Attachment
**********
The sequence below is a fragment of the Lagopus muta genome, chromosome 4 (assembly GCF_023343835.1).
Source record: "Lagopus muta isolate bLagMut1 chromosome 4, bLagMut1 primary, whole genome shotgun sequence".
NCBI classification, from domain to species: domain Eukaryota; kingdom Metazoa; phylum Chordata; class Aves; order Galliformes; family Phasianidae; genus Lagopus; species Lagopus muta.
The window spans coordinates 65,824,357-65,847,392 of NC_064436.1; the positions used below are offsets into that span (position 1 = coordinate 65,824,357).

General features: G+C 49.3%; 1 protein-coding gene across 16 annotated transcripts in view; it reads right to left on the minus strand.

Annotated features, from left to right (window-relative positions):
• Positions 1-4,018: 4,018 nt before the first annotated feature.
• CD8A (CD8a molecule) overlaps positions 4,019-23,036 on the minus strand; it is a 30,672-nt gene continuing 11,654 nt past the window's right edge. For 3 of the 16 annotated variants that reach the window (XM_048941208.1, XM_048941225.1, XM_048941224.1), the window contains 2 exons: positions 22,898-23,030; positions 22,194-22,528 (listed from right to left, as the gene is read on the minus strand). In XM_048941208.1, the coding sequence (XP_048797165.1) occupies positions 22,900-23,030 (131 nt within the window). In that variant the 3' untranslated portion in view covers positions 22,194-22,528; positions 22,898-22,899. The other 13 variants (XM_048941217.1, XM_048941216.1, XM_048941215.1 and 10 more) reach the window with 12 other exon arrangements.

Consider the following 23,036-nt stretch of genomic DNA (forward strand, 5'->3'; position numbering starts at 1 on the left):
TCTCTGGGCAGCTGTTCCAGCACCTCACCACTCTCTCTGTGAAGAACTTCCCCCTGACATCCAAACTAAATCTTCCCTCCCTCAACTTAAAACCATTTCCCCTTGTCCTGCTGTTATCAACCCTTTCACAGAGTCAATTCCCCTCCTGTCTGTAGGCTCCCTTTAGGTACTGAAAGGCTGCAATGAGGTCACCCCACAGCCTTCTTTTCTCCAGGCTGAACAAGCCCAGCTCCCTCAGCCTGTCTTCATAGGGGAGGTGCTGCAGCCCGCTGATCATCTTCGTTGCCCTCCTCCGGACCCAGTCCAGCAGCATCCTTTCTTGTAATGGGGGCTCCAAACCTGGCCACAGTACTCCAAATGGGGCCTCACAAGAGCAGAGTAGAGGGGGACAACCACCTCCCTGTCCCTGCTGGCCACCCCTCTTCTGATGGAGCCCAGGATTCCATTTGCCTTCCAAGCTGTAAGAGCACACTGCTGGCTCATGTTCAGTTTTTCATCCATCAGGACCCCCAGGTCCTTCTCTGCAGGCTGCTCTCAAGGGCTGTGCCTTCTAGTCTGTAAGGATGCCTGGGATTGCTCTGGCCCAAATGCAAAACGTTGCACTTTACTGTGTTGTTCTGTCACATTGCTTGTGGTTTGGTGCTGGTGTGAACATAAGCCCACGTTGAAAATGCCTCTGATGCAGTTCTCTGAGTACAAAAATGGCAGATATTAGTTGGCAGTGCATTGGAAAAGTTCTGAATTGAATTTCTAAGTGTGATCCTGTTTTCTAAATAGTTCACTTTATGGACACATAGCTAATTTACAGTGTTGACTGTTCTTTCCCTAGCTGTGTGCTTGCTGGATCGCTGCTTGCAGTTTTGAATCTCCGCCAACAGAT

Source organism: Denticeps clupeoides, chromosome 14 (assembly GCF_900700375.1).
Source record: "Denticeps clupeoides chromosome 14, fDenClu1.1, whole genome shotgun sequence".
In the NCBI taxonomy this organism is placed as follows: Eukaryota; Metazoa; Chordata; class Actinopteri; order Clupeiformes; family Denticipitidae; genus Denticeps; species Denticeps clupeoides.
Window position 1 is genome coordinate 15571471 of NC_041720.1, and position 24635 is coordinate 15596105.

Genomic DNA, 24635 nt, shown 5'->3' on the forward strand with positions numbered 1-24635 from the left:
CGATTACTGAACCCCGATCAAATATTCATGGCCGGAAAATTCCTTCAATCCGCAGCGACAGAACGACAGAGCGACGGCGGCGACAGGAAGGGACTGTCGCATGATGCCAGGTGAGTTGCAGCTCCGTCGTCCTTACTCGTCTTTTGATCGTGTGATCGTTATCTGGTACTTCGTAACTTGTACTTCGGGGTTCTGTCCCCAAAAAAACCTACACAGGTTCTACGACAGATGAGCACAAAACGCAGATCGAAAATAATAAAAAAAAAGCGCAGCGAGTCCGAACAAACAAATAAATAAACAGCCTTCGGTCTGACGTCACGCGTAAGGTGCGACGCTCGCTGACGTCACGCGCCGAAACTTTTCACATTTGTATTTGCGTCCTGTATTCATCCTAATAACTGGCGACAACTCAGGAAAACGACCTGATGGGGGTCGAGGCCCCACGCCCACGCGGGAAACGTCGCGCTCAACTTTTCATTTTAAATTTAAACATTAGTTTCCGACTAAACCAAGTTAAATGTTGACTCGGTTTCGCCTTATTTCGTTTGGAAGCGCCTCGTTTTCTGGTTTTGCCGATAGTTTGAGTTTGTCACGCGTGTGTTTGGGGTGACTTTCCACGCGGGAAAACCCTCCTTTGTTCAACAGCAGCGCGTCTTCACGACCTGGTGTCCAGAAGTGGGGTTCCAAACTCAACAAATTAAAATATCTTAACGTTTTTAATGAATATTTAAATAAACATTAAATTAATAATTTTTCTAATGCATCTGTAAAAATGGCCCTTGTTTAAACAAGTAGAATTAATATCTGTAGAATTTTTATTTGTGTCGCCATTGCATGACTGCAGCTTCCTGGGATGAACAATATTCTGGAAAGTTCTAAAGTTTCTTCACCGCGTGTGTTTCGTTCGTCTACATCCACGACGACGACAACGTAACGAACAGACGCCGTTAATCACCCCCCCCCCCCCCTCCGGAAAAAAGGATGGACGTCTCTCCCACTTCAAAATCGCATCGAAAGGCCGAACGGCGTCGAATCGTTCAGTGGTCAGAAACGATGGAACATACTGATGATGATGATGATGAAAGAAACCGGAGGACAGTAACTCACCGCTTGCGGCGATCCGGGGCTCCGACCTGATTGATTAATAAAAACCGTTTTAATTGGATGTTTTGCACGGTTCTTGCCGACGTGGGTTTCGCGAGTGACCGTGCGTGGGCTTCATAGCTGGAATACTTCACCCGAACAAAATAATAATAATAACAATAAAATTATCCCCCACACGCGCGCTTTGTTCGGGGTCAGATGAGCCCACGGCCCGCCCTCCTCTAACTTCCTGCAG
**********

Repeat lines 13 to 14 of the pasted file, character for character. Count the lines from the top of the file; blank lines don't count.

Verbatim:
In the NCBI taxonomy this organism is placed as follows: Eukaryota; Metazoa; Chordata; class Actinopteri; order Clupeiformes; family Denticipitidae; genus Denticeps; species Denticeps clupeoides.
Window position 1 is genome coordinate 15571471 of NC_041720.1, and position 24635 is coordinate 15596105.